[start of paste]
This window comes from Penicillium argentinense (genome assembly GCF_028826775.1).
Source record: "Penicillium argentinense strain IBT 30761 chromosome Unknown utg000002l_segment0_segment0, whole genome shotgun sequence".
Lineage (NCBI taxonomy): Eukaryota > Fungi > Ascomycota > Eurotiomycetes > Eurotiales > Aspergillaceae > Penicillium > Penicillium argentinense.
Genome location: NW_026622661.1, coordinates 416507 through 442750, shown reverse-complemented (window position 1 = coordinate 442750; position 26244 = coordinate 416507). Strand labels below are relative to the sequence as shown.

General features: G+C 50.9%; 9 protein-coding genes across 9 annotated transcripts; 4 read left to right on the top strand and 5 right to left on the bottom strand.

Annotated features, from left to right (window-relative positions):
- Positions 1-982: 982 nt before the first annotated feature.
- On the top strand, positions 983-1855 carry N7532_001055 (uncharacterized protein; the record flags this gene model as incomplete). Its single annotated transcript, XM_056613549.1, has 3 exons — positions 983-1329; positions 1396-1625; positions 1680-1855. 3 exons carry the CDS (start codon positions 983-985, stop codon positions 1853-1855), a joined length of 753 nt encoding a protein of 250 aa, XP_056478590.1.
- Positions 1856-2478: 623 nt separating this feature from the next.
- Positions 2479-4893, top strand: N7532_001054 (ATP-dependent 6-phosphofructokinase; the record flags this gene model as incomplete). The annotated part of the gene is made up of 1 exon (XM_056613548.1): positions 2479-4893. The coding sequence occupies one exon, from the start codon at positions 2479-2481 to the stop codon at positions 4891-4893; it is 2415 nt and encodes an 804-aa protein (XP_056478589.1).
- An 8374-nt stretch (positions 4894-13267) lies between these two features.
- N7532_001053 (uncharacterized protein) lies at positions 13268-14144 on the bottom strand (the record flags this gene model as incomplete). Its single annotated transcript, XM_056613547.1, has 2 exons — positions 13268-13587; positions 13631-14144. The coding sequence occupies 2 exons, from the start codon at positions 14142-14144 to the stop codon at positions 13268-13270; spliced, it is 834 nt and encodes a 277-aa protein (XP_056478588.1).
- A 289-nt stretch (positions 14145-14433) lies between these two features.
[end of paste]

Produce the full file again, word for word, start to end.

This window comes from Penicillium argentinense (genome assembly GCF_028826775.1).
Source record: "Penicillium argentinense strain IBT 30761 chromosome Unknown utg000002l_segment0_segment0, whole genome shotgun sequence".
Lineage (NCBI taxonomy): Eukaryota > Fungi > Ascomycota > Eurotiomycetes > Eurotiales > Aspergillaceae > Penicillium > Penicillium argentinense.
Genome location: NW_026622661.1, coordinates 416507 through 442750, shown reverse-complemented (window position 1 = coordinate 442750; position 26244 = coordinate 416507). Strand labels below are relative to the sequence as shown.

General features: G+C 50.9%; 9 protein-coding genes across 9 annotated transcripts; 4 read left to right on the top strand and 5 right to left on the bottom strand.

Annotated features, from left to right (window-relative positions):
- Positions 1-982: 982 nt before the first annotated feature.
- On the top strand, positions 983-1855 carry N7532_001055 (uncharacterized protein; the record flags this gene model as incomplete). Its single annotated transcript, XM_056613549.1, has 3 exons — positions 983-1329; positions 1396-1625; positions 1680-1855. 3 exons carry the CDS (start codon positions 983-985, stop codon positions 1853-1855), a joined length of 753 nt encoding a protein of 250 aa, XP_056478590.1.
- Positions 1856-2478: 623 nt separating this feature from the next.
- Positions 2479-4893, top strand: N7532_001054 (ATP-dependent 6-phosphofructokinase; the record flags this gene model as incomplete). The annotated part of the gene is made up of 1 exon (XM_056613548.1): positions 2479-4893. The coding sequence occupies one exon, from the start codon at positions 2479-2481 to the stop codon at positions 4891-4893; it is 2415 nt and encodes an 804-aa protein (XP_056478589.1).
- An 8374-nt stretch (positions 4894-13267) lies between these two features.
- N7532_001053 (uncharacterized protein) lies at positions 13268-14144 on the bottom strand (the record flags this gene model as incomplete). Its single annotated transcript, XM_056613547.1, has 2 exons — positions 13268-13587; positions 13631-14144. The coding sequence occupies 2 exons, from the start codon at positions 14142-14144 to the stop codon at positions 13268-13270; spliced, it is 834 nt and encodes a 277-aa protein (XP_056478588.1).
- A 289-nt stretch (positions 14145-14433) lies between these two features.